Attending the three schools as a science faculty allowed us an opportunity to step away from our daily classroom activities and explore curriculum questions for our CARP review. It was helpful to have some focus questions to ask fellow middle school science teachers in Chicago. This allowed us excellent, specific feedback to our questions and at the same time allowed us to compare what we do with other similar schools in the Chicago area. I came away with great ideas for our department; ideas on which we have begun to have conversations. The visit reconfirmed my view of technology as an assistive tool to the scientific process and not as a be all and end all concept. I was excellent use of technology in meaningful environments directed at the appropriate age groups in the 7th grade. Having the time away from classes and sharing with my own department members gave me a stronger sense of purpose that what I teach and the process with which I teach it is very real and worthwhile.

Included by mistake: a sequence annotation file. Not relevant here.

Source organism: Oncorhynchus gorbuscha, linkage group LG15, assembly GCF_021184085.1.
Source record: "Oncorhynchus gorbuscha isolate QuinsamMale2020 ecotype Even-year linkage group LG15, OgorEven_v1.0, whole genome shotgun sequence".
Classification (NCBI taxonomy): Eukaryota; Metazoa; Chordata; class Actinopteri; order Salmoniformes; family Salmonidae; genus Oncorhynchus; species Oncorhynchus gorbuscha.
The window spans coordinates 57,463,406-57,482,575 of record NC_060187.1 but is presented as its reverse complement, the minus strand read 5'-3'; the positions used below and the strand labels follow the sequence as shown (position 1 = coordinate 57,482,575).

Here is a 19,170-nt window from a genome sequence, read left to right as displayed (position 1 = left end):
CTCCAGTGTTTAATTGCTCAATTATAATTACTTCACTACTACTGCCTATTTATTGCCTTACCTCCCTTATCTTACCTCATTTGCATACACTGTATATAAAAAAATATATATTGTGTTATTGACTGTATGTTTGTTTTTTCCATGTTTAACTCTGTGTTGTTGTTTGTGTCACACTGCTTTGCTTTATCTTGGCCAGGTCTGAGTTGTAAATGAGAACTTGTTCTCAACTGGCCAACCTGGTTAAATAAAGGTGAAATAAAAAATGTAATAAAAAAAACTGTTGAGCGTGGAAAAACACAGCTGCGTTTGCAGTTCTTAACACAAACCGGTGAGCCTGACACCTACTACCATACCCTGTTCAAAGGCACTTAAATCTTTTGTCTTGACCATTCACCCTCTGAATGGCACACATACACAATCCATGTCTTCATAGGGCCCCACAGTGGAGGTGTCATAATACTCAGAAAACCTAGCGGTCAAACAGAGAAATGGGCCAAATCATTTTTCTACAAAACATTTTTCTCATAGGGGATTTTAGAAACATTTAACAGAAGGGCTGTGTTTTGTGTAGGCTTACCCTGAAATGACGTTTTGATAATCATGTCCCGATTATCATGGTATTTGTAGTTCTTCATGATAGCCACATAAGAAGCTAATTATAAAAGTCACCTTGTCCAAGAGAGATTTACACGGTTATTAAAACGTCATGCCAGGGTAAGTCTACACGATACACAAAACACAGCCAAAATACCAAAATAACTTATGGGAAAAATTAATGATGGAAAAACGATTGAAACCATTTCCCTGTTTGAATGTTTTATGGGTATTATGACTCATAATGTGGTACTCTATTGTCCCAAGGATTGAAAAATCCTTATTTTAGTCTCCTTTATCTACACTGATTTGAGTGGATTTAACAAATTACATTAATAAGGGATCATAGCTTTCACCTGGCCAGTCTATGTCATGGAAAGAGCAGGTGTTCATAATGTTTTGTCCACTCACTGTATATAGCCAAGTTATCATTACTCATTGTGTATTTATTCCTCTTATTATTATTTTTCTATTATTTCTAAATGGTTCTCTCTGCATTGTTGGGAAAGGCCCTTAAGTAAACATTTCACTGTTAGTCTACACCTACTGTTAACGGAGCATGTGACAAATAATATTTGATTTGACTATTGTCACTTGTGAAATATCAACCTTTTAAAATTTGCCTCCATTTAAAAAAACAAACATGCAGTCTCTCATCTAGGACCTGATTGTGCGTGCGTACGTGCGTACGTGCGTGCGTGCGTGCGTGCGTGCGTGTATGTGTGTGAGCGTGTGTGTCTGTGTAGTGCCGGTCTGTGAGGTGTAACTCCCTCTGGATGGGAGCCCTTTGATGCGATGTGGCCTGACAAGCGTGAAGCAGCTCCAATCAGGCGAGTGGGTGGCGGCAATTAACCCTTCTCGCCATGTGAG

Kamie Fultz:

6th Grade Science
• What topics/ units do sixth grade science students study?
• Two of the schools we visited spend the year focusing (mostly) on one area of science. The third school is more of a survey course.

6th graders at Latin School, begin the year with an intensive forensics science unit to introduce biology and teach lab skills. The remainder of the year is mostly spent on Biology: Animals, Classification, Evolution, Cells and Ecology, with a short look at matter. The curriculum was much more textbook and traditionally based, more reading and research, less hands-on.

At Parker, 6th graders begin the year preparing for their study of the four distinct ecosystems at the Indiana Dunes National Park. During the rest of the year, 6th grade students focus on Earth Science: Lithosphere (plate tectonics, rock cycle, glaciations, volcanoes), Hydrosphere, and Atmosphere (meteorology.) They also study some chemistry and physics including phases of matter, atomic structure, electron orbitals, and density which are integrated into some of the Earth Science Units. The program was heavily project/inquiry based.